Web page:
SimCity review roundup: Bigger, better, and a whole lot busier
The latest version of SimCity ships today. We've combed through reviews so that you don't have to.
SimCity, the sixth installment in the SimCity franchise, debuted today on PCs in the US (a global release will follow on the 7th, with a Mac launch sometime after that). Because SimCity requires an Internet connection to play – or at least to save your progress – many outlets have decided to hold their reviews until the Electronics Arts servers are really up and running.
But a few reviews have trickled out nonetheless. Here's what we know.
Thumbs up, says Dean Takahashi of Venture Beat. "The 3D graphics for the game allow you to maneuver and view your city from any angle," Takahashi writes in a generally enthusiastic review. "When buildings appear, they magically rise from the ground in an animation that is fluid and fun. And the buildings aren’t just generic. Each building home, and store is different. They have unique names and you can drill down and find more information about them. You can insert beautifully rendered landmarks into your city. You can make streets that have curves."
IGN has published a "review-in-progress," at least until the launch is complete. Still, that "review in progress" is pretty dang positive.
"SimCity is super-dense with rich art and style," writes Dan Stapleton of IGN. "It starts with the elegant, mostly intuitive interface, and extends to graphical nuances like sunlight reflecting off solar panels and the unique ambient sounds that play every time you select a building like a police station. The music that accompanies everything is delightful, a cheerily optimistic and industrious tune that shifts enough to avoid becoming monotonous. It all made my first hours after founding a city a constant stream of astonishments at the level of attention Maxis has slathered over every inch of this thing."
"SimCity is self is deceptively easy to use," raves Russ Pitts of Polygon. "The user interface is intuitive enough to make finding what you need amidst a potentially complex array of options easy even at the most frenetic of times. I only very rarely felt lost for what button to press or which menu to find what service under. And while you can access fairly detailed tabulations of how much various things are costing versus how much benefit they are providing, if you don't ever want to see those things, you'll never need to."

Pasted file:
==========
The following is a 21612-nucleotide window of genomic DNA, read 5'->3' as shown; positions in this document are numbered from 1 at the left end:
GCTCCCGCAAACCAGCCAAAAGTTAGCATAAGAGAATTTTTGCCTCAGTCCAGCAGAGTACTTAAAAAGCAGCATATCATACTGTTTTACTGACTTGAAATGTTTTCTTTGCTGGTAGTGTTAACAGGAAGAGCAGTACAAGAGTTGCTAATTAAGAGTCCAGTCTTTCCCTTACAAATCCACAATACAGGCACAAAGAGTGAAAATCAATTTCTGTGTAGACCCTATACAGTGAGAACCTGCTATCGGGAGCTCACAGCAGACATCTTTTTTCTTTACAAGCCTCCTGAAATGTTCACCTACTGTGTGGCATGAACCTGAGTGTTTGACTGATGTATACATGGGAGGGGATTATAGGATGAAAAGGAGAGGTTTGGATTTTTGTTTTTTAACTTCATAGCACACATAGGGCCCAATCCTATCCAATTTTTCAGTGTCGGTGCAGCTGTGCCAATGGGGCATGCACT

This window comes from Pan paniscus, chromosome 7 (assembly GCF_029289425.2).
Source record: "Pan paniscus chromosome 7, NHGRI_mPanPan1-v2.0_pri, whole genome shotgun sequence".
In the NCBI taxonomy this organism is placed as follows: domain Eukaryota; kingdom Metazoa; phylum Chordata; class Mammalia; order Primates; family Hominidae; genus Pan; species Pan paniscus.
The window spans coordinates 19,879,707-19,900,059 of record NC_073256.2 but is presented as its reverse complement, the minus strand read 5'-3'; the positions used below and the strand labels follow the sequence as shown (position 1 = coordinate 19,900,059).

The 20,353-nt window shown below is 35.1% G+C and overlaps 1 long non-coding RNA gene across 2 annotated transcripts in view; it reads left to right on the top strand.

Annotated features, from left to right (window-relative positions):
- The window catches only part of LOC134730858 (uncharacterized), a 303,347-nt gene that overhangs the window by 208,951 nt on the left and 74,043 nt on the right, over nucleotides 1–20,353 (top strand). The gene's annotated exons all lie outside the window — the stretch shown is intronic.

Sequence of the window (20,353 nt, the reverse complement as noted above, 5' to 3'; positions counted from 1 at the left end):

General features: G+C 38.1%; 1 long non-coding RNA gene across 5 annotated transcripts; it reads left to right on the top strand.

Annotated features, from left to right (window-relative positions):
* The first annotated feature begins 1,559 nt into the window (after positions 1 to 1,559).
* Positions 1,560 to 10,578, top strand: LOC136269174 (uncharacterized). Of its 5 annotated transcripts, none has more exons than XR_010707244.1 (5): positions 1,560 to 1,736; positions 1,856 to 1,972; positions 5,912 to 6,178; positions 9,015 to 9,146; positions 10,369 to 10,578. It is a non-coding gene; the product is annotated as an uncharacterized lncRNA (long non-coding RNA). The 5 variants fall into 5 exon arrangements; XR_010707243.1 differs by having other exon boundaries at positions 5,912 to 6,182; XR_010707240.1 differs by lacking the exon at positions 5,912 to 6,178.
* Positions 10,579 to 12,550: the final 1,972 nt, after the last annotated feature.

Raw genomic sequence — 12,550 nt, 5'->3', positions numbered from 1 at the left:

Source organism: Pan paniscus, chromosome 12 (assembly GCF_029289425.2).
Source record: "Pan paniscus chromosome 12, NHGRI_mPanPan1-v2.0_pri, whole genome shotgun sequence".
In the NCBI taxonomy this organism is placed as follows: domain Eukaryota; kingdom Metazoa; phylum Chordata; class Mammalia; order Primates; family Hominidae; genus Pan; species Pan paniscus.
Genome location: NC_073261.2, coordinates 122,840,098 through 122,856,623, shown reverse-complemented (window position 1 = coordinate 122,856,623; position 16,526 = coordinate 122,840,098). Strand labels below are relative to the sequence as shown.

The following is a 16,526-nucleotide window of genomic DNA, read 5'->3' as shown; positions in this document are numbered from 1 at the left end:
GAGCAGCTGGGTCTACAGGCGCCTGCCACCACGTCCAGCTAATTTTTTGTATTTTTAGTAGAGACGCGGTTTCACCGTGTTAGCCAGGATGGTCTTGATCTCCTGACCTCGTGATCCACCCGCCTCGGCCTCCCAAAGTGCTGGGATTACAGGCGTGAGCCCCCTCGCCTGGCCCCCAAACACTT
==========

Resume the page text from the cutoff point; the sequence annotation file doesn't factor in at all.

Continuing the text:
The gameplay, part two
"It feels good to stretch out a piece of road and connect it to that new shopping district you’ve been working on," Prell writes. "It’s satisfying to click, click, click, and zone out new residential, commercial, or industrial areas. When your citizens come to you with a complaint about the lack of access to education and you plop down a school and then extend said school’s influence with bus stops, happy faces sprouting up in a ripple, you can’t help but feel pride."
The gameplay, part three
Mashable's Chelsea Stark is equally excited about the possibilities inherent in the SimCity experience. But she warns that gamers should be prepared for some frustrations.
"Players might find some of the construction tools a little unwieldy," Stark writes. "Roads don't always want to connect because of proximity to another intersection, or crowded terrain, so you may have to occasionally bulldoze and redraw a few areas. I found placing the largest structures often difficult. Objects can only snap to existing roads, and have arbitrary points where they want to connect. It can mean clearing a larger area than you need to set down late-game objects like a stadium or municipal airport."
The bottom line
Writing at Slate, Farhad Manjoo says SimCity is the "best urban-planning simulation ever created." He admits he had "many moments of frustration in the game—times when I rushed into action to fix something terrible in ManjooVille only to be stymied by the inherent inertia of civic life. I would do bold things, like taking out a huge bond issue to fund several new schools, and then see my efforts wither. My people were slow to figure out how to get to the schools I’d created; it took me many months of game time to get my population educated enough to sustain a high-tech economy. Sure, I got annoyed by this," Manjoo adds. "But never, ever annoyed enough to quit playing. As a wise man once said, It’s all in the game."